We have handpicked five young innovative artists to be placed in our summer exhibition this year which shows their work during their time of study and pieces from some of their final projects. These artists showcase a range of exciting new themes and mediums, from photography, acrylic, oil, to linocut printing, graphic design with mixed media techniques.

Sam Rowley is our photographer of the show; his work showcases a collection over the last six years from his ‘Deer Dairies’ captured at Dawn at our local Royal Park in Richmond. Sam has many breath taking shots and views of the Deer within their natural settings. Taken throughout the year Sam demonstrates the dapple summer light through the trees or the cold misty smog that rolls over the hills in winter.

Courtney Heather works in acrylic capturing a crowd concentrated on an event that is taking place. We take a voyeuristic approach as we view the subject matter and diffuse the scene. Courtney creates work inspired by the ideas that provoke such pleasures in being seduced by the familiar and the unknown. Similar to the effect music, novels, and cinema have, she is interested in this submission that causes a distraction from the mundane world and how it persuades us to replay them infinitely.

Florence Mytum’s work is inspired from her final project using polythene sheeting with painted pigment that has been manipulated into twisted sculptural forms as an installation. Florence’s work is inspired from aspects or parts of these worked objects. She paints meticulously and her craft is concentrated on the finer details. The full collection of all these oil pieces as an installation is titled ‘The Wrinkle Series’.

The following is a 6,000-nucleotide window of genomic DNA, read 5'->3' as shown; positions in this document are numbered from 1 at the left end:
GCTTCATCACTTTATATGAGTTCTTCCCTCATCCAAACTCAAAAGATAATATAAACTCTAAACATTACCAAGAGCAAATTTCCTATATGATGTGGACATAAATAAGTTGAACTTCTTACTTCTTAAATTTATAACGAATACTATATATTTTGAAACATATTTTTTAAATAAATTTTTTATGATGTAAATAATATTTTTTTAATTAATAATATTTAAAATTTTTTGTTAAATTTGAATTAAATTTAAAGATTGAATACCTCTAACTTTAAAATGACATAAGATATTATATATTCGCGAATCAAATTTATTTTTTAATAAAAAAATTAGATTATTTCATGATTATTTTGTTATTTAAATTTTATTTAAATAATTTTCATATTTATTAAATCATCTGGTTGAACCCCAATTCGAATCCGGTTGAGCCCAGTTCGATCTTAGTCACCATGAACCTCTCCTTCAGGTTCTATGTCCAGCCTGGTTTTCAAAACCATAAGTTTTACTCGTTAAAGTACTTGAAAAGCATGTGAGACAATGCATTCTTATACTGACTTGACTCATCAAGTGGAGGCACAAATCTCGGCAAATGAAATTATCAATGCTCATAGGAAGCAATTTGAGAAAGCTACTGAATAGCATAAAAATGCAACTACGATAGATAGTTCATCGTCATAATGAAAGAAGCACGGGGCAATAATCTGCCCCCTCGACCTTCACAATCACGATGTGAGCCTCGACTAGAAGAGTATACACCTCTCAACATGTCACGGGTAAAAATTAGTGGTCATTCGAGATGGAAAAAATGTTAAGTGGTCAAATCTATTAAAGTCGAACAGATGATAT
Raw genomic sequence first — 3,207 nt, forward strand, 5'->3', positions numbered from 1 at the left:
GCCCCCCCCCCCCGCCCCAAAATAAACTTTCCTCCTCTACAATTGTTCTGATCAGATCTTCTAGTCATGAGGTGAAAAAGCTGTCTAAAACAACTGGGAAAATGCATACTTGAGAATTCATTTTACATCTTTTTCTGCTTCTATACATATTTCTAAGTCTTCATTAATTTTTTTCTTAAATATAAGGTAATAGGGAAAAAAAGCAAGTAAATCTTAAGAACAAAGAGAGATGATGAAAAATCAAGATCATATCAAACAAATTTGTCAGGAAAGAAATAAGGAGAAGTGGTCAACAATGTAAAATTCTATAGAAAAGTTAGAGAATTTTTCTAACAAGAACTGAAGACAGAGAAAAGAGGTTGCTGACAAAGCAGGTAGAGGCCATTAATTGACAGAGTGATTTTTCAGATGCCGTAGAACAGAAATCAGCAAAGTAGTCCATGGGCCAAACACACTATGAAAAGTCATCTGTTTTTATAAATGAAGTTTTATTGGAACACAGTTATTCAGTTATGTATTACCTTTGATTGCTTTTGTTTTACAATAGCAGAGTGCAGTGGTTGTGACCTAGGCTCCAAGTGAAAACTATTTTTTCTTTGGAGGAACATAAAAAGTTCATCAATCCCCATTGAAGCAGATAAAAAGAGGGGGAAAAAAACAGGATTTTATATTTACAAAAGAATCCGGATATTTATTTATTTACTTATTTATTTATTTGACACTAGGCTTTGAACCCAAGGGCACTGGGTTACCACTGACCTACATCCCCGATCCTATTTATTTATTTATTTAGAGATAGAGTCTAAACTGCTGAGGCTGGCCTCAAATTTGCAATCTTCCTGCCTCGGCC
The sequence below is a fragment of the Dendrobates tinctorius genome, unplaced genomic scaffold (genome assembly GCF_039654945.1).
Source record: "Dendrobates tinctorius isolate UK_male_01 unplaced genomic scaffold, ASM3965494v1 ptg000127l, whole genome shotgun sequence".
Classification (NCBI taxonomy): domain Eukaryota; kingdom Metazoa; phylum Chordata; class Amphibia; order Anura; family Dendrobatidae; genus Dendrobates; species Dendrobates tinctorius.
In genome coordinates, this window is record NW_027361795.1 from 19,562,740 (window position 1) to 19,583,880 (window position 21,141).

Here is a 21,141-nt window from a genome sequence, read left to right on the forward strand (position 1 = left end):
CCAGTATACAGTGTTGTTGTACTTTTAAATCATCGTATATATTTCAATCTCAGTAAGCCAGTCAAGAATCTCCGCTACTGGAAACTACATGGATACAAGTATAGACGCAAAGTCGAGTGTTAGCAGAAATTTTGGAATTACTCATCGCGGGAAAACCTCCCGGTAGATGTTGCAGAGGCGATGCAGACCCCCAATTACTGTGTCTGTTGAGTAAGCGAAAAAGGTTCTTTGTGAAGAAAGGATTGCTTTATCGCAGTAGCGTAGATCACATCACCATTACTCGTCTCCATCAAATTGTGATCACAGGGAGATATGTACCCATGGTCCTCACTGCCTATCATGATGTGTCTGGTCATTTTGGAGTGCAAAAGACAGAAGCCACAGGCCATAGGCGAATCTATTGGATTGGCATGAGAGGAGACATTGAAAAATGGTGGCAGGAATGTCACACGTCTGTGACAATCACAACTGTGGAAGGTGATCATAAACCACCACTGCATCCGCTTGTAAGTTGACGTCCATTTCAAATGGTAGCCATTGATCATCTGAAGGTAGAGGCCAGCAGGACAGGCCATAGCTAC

George Rouy’s work is experimental, a series of three canvas pieces, all showing a particular color or shape from an image that has been imitated each time to link the pieces as a continuation process for the viewer. George uses a combination of computer graphic programing and carefully converges the image on a canvas, creating an overlapping effect of color and shape without any tangible layering.

Lincocut press printing is mastered by Maria Macc. Her main interest is in ivy and the imprint it makes on paper once going through a printing press. Maria is fascinated by the Celtic symbolism of Ivy representing strength, resilience and survival. Process and change is central to her work, using natural forces, chemical reactions and re-interpretation of traditional art-making techniques. The resulting paper works feel carnal, impregnated with stains from pressed foliage and despite the pressure of the press still retain their dimensional imprint.

This recent graduate exhibition has not been done before in the gallery, but we are receiving a fabulous response to it. The works are contemporary and engage with the viewer and challenge our ideas on how an image is formed and developed. We can’t wait to do more in the future.